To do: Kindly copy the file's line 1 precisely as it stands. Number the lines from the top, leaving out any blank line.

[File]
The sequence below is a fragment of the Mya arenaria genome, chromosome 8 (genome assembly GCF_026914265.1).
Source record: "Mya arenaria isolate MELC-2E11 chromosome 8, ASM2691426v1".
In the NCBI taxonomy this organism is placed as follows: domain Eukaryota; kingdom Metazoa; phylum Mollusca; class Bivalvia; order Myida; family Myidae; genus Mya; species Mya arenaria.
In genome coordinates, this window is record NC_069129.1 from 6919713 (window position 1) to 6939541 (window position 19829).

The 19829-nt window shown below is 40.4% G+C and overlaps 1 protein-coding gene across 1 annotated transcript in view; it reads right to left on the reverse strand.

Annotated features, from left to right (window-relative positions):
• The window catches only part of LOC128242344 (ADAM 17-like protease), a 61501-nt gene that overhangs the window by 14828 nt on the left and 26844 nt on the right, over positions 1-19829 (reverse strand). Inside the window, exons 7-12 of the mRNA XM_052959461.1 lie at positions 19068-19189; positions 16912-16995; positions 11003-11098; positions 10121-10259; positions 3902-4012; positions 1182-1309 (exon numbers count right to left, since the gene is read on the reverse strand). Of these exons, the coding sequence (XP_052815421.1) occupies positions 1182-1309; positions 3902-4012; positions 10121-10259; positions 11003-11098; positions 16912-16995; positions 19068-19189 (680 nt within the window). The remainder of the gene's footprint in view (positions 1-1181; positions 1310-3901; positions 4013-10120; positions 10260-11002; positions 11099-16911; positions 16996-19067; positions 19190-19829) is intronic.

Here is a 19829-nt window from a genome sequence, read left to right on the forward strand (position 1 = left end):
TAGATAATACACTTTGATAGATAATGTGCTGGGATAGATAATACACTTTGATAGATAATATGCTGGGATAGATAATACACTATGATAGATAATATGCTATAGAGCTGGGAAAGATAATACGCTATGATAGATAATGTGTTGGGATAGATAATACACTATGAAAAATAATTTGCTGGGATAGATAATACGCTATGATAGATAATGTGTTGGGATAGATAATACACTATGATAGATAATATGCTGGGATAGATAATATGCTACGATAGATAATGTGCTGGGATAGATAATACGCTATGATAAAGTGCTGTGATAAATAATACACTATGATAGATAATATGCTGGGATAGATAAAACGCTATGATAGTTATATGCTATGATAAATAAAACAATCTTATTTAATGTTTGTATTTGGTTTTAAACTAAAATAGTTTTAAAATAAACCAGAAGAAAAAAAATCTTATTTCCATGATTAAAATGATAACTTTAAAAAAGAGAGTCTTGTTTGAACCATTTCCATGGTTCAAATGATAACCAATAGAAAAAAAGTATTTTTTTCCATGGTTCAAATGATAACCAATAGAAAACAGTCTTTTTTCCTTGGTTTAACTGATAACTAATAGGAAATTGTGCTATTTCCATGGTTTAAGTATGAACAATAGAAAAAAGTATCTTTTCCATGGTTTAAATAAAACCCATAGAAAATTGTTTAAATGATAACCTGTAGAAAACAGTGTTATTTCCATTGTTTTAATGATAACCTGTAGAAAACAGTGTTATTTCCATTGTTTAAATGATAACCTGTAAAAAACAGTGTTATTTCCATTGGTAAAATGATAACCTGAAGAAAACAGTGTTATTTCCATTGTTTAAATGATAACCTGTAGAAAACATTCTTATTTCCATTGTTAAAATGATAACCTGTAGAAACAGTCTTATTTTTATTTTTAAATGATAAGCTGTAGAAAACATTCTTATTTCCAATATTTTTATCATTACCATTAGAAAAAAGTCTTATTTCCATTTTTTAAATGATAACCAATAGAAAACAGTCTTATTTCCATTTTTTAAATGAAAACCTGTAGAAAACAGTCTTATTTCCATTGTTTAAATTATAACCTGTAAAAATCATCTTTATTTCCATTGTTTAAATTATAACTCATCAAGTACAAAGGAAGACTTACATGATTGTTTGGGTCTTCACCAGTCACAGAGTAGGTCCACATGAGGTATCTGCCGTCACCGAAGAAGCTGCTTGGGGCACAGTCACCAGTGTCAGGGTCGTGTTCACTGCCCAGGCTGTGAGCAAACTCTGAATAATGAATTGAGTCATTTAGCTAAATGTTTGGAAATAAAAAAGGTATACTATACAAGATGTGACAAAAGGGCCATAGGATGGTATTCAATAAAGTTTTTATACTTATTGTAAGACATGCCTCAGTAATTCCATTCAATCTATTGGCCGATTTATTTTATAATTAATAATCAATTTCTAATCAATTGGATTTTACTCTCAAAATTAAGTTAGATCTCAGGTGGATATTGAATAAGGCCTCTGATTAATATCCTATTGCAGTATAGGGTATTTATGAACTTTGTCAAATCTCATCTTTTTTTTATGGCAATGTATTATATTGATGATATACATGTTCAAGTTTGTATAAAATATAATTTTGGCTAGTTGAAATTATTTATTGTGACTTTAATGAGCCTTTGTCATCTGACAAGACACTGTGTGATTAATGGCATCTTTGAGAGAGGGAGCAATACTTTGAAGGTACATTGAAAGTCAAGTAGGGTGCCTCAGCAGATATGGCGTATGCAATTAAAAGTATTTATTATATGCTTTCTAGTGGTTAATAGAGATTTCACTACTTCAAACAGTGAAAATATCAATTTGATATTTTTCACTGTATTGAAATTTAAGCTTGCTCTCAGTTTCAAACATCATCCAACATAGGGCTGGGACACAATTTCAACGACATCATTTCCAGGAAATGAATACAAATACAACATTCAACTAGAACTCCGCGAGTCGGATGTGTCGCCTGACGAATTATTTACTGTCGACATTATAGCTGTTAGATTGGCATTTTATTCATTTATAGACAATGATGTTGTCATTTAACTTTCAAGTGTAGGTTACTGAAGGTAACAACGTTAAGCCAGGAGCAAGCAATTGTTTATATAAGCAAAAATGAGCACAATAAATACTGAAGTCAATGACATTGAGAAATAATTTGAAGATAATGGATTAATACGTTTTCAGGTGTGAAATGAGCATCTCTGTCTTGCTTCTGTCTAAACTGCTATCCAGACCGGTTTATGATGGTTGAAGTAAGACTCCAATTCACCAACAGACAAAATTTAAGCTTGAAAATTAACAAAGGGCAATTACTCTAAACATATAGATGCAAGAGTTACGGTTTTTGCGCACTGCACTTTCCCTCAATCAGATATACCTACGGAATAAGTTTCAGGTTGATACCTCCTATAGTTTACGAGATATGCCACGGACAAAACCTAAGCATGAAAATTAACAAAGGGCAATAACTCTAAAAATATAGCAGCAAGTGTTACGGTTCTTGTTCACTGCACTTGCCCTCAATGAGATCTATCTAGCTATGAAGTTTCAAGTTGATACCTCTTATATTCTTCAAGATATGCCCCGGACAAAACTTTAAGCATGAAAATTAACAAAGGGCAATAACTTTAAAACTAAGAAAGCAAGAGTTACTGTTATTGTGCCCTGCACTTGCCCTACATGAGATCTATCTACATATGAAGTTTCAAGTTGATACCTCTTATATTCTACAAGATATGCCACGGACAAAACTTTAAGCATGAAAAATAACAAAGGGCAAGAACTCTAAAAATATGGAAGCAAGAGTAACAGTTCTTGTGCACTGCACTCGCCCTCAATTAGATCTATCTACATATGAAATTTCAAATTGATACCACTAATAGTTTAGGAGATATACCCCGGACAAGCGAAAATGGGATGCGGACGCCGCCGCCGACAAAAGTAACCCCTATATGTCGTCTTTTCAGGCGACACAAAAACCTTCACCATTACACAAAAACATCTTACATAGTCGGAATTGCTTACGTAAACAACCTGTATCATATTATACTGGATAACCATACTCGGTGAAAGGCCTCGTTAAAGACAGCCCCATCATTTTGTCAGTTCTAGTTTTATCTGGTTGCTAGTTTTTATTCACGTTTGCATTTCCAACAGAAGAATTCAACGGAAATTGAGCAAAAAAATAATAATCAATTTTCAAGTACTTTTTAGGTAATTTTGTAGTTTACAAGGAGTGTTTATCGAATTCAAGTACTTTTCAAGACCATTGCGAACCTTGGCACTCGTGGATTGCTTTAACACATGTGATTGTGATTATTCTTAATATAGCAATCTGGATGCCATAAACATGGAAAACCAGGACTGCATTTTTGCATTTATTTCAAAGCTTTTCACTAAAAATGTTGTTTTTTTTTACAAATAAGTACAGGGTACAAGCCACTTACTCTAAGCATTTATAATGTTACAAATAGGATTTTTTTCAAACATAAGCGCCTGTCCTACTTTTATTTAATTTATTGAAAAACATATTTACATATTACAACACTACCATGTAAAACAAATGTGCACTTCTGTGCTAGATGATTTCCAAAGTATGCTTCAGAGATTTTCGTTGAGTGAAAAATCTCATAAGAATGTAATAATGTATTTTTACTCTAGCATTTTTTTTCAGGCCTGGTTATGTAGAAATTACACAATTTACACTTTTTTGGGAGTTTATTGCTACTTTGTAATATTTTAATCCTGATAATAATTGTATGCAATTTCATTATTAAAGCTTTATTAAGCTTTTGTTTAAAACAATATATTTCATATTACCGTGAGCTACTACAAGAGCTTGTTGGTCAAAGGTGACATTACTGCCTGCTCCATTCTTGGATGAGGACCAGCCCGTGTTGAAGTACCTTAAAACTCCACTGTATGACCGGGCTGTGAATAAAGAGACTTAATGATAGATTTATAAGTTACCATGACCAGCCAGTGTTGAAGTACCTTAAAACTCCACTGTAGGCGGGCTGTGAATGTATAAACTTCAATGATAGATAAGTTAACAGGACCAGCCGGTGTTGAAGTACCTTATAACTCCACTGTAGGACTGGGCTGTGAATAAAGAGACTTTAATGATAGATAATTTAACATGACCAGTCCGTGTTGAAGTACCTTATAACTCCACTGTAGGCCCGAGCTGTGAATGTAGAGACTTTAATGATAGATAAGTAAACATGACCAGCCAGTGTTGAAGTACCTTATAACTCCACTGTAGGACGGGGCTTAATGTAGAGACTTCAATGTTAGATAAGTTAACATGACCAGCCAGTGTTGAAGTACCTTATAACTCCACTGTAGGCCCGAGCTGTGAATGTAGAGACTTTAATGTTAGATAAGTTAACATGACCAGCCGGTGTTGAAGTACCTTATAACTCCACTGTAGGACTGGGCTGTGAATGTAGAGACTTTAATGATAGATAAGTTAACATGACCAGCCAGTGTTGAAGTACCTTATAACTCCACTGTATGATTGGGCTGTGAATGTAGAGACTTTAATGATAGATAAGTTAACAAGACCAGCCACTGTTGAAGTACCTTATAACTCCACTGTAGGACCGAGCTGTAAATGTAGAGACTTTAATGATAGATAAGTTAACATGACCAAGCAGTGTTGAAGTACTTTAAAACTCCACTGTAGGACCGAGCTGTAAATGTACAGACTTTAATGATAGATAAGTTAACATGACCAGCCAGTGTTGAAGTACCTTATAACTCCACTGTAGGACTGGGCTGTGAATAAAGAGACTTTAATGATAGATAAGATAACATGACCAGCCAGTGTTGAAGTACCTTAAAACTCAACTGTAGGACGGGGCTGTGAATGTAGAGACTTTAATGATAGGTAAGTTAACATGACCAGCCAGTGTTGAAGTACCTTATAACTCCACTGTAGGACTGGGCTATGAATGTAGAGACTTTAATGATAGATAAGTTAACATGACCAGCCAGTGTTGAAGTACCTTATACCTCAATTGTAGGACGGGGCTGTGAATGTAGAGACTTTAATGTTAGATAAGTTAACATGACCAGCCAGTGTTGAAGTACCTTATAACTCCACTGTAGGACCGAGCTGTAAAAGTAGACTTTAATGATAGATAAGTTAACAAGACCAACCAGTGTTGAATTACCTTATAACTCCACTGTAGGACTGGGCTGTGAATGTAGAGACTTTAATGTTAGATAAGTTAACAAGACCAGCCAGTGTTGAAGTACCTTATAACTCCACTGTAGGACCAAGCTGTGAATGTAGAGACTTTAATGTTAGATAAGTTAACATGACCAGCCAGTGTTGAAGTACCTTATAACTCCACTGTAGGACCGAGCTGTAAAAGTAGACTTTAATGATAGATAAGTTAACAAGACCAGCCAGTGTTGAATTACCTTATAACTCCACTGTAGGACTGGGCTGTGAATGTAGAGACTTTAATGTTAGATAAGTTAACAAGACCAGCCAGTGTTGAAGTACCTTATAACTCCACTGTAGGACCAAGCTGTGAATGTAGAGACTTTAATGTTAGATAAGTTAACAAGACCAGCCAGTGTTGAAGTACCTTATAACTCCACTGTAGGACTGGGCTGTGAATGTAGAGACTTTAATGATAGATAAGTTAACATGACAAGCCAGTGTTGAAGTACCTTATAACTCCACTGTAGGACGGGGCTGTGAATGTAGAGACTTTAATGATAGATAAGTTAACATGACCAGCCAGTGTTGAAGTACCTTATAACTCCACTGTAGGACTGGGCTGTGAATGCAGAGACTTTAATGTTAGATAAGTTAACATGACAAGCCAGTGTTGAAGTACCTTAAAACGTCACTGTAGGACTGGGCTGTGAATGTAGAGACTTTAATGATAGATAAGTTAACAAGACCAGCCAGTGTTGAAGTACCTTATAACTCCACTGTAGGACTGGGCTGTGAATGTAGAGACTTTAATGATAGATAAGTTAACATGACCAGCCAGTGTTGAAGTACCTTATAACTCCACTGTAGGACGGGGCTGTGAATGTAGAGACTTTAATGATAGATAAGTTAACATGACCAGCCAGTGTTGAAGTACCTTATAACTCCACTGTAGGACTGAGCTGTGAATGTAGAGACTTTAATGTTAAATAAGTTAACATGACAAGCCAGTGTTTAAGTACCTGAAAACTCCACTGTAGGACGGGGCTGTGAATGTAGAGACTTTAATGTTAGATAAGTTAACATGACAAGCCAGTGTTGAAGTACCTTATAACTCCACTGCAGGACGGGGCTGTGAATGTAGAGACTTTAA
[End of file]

The sequence below is a fragment of the Mya arenaria genome, chromosome 8 (genome assembly GCF_026914265.1).